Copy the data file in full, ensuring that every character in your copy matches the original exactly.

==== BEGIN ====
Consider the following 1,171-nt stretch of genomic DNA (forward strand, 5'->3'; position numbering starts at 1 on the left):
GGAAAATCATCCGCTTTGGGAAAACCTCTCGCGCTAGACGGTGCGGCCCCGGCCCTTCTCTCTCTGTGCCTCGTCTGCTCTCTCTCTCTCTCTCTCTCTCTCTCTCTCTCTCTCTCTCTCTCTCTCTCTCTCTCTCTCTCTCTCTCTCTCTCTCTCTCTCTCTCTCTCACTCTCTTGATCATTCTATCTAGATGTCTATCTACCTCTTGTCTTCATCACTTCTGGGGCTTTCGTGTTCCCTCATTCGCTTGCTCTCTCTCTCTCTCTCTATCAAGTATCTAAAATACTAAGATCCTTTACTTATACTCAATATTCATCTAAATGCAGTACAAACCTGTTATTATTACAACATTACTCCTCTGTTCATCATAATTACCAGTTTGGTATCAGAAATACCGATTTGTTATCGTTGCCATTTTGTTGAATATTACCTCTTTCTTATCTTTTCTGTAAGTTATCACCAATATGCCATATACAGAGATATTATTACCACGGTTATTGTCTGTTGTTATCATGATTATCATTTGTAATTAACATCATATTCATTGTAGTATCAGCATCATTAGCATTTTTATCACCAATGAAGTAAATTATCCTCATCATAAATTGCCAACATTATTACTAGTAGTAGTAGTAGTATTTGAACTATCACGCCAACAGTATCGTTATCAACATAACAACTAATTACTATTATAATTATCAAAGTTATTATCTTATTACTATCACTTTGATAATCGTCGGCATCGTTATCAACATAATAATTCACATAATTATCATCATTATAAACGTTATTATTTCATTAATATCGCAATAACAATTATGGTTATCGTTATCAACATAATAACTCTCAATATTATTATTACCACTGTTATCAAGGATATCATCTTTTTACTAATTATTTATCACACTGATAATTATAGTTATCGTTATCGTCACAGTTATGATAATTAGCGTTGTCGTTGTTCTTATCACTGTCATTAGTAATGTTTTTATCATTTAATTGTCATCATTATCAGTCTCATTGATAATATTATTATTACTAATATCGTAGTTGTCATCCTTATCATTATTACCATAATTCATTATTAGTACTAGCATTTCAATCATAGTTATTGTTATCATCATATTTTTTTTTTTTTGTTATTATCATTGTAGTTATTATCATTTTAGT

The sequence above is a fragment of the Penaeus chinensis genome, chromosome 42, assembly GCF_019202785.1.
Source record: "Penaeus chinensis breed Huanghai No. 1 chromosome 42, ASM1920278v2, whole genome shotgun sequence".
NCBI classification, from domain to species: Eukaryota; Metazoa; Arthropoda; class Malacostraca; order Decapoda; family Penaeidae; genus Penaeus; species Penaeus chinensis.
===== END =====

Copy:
Consider the following 1,171-nt stretch of genomic DNA (forward strand, 5'->3'; position numbering starts at 1 on the left):
GGAAAATCATCCGCTTTGGGAAAACCTCTCGCGCTAGACGGTGCGGCCCCGGCCCTTCTCTCTCTGTGCCTCGTCTGCTCTCTCTCTCTCTCTCTCTCTCTCTCTCTCTCTCTCTCTCTCTCTCTCTCTCTCTCTCTCTCTCTCTCTCTCTCTCTCTCTCTCTCTCTCACTCTCTTGATCATTCTATCTAGATGTCTATCTACCTCTTGTCTTCATCACTTCTGGGGCTTTCGTGTTCCCTCATTCGCTTGCTCTCTCTCTCTCTCTCTATCAAGTATCTAAAATACTAAGATCCTTTACTTATACTCAATATTCATCTAAATGCAGTACAAACCTGTTATTATTACAACATTACTCCTCTGTTCATCATAATTACCAGTTTGGTATCAGAAATACCGATTTGTTATCGTTGCCATTTTGTTGAATATTACCTCTTTCTTATCTTTTCTGTAAGTTATCACCAATATGCCATATACAGAGATATTATTACCACGGTTATTGTCTGTTGTTATCATGATTATCATTTGTAATTAACATCATATTCATTGTAGTATCAGCATCATTAGCATTTTTATCACCAATGAAGTAAATTATCCTCATCATAAATTGCCAACATTATTACTAGTAGTAGTAGTAGTATTTGAACTATCACGCCAACAGTATCGTTATCAACATAACAACTAATTACTATTATAATTATCAAAGTTATTATCTTATTACTATCACTTTGATAATCGTCGGCATCGTTATCAACATAATAATTCACATAATTATCATCATTATAAACGTTATTATTTCATTAATATCGCAATAACAATTATGGTTATCGTTATCAACATAATAACTCTCAATATTATTATTACCACTGTTATCAAGGATATCATCTTTTTACTAATTATTTATCACACTGATAATTATAGTTATCGTTATCGTCACAGTTATGATAATTAGCGTTGTCGTTGTTCTTATCACTGTCATTAGTAATGTTTTTATCATTTAATTGTCATCATTATCAGTCTCATTGATAATATTATTATTACTAATATCGTAGTTGTCATCCTTATCATTATTACCATAATTCATTATTAGTACTAGCATTTCAATCATAGTTATTGTTATCATCATATTTTTTTTTTTTTGTTATTATCATTGTAGTTATTATCATTTTAGT

The sequence above is a fragment of the Penaeus chinensis genome, chromosome 42, assembly GCF_019202785.1.
Source record: "Penaeus chinensis breed Huanghai No. 1 chromosome 42, ASM1920278v2, whole genome shotgun sequence".
NCBI classification, from domain to species: Eukaryota; Metazoa; Arthropoda; class Malacostraca; order Decapoda; family Penaeidae; genus Penaeus; species Penaeus chinensis.